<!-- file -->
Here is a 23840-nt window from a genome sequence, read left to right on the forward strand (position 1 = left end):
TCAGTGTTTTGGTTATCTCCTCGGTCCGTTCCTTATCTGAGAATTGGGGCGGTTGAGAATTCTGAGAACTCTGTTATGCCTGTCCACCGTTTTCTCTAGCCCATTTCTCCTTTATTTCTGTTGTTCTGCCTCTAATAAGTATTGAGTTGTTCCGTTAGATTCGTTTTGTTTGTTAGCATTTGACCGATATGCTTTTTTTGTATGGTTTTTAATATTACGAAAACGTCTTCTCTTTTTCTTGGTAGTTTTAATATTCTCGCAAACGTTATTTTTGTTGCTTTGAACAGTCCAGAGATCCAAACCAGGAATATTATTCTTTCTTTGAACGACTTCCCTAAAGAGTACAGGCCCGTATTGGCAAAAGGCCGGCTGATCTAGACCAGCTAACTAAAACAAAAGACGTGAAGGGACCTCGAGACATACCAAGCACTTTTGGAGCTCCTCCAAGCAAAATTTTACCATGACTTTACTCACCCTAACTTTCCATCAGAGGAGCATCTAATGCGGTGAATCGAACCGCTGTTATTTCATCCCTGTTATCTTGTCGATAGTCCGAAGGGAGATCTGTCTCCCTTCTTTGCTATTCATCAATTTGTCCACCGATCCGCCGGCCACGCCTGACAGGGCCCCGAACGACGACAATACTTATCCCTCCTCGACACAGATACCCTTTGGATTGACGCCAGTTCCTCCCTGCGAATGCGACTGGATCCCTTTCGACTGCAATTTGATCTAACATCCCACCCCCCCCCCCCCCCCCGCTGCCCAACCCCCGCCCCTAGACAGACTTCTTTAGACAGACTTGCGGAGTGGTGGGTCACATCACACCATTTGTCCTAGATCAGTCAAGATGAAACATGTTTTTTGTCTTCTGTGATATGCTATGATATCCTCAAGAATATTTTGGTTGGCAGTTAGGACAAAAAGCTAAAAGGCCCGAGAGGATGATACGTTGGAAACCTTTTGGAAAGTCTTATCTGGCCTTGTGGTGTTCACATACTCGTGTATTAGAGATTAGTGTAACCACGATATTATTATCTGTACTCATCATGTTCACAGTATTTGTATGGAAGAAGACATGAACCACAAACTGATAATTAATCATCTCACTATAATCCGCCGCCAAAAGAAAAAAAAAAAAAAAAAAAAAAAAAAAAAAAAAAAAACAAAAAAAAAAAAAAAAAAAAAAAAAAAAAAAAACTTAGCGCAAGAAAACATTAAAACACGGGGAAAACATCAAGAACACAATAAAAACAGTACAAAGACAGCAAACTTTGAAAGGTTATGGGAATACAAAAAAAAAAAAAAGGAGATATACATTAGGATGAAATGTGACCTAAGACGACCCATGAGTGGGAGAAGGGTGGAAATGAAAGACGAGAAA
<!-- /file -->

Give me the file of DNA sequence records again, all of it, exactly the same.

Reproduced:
Here is a 23840-nt window from a genome sequence, read left to right on the forward strand (position 1 = left end):
TCAGTGTTTTGGTTATCTCCTCGGTCCGTTCCTTATCTGAGAATTGGGGCGGTTGAGAATTCTGAGAACTCTGTTATGCCTGTCCACCGTTTTCTCTAGCCCATTTCTCCTTTATTTCTGTTGTTCTGCCTCTAATAAGTATTGAGTTGTTCCGTTAGATTCGTTTTGTTTGTTAGCATTTGACCGATATGCTTTTTTTGTATGGTTTTTAATATTACGAAAACGTCTTCTCTTTTTCTTGGTAGTTTTAATATTCTCGCAAACGTTATTTTTGTTGCTTTGAACAGTCCAGAGATCCAAACCAGGAATATTATTCTTTCTTTGAACGACTTCCCTAAAGAGTACAGGCCCGTATTGGCAAAAGGCCGGCTGATCTAGACCAGCTAACTAAAACAAAAGACGTGAAGGGACCTCGAGACATACCAAGCACTTTTGGAGCTCCTCCAAGCAAAATTTTACCATGACTTTACTCACCCTAACTTTCCATCAGAGGAGCATCTAATGCGGTGAATCGAACCGCTGTTATTTCATCCCTGTTATCTTGTCGATAGTCCGAAGGGAGATCTGTCTCCCTTCTTTGCTATTCATCAATTTGTCCACCGATCCGCCGGCCACGCCTGACAGGGCCCCGAACGACGACAATACTTATCCCTCCTCGACACAGATACCCTTTGGATTGACGCCAGTTCCTCCCTGCGAATGCGACTGGATCCCTTTCGACTGCAATTTGATCTAACATCCCACCCCCCCCCCCCCCCCCGCTGCCCAACCCCCGCCCCTAGACAGACTTCTTTAGACAGACTTGCGGAGTGGTGGGTCACATCACACCATTTGTCCTAGATCAGTCAAGATGAAACATGTTTTTTGTCTTCTGTGATATGCTATGATATCCTCAAGAATATTTTGGTTGGCAGTTAGGACAAAAAGCTAAAAGGCCCGAGAGGATGATACGTTGGAAACCTTTTGGAAAGTCTTATCTGGCCTTGTGGTGTTCACATACTCGTGTATTAGAGATTAGTGTAACCACGATATTATTATCTGTACTCATCATGTTCACAGTATTTGTATGGAAGAAGACATGAACCACAAACTGATAATTAATCATCTCACTATAATCCGCCGCCAAAAGAAAAAAAAAAAAAAAAAAAAAAAAAAAAAAAAAAAAACAAAAAAAAAAAAAAAAAAAAAAAAAAAAAAAAACTTAGCGCAAGAAAACATTAAAACACGGGGAAAACATCAAGAACACAATAAAAACAGTACAAAGACAGCAAACTTTGAAAGGTTATGGGAATACAAAAAAAAAAAAAAGGAGATATACATTAGGATGAAATGTGACCTAAGACGACCCATGAGTGGGAGAAGGGTGGAAATGAAAGACGAGAAA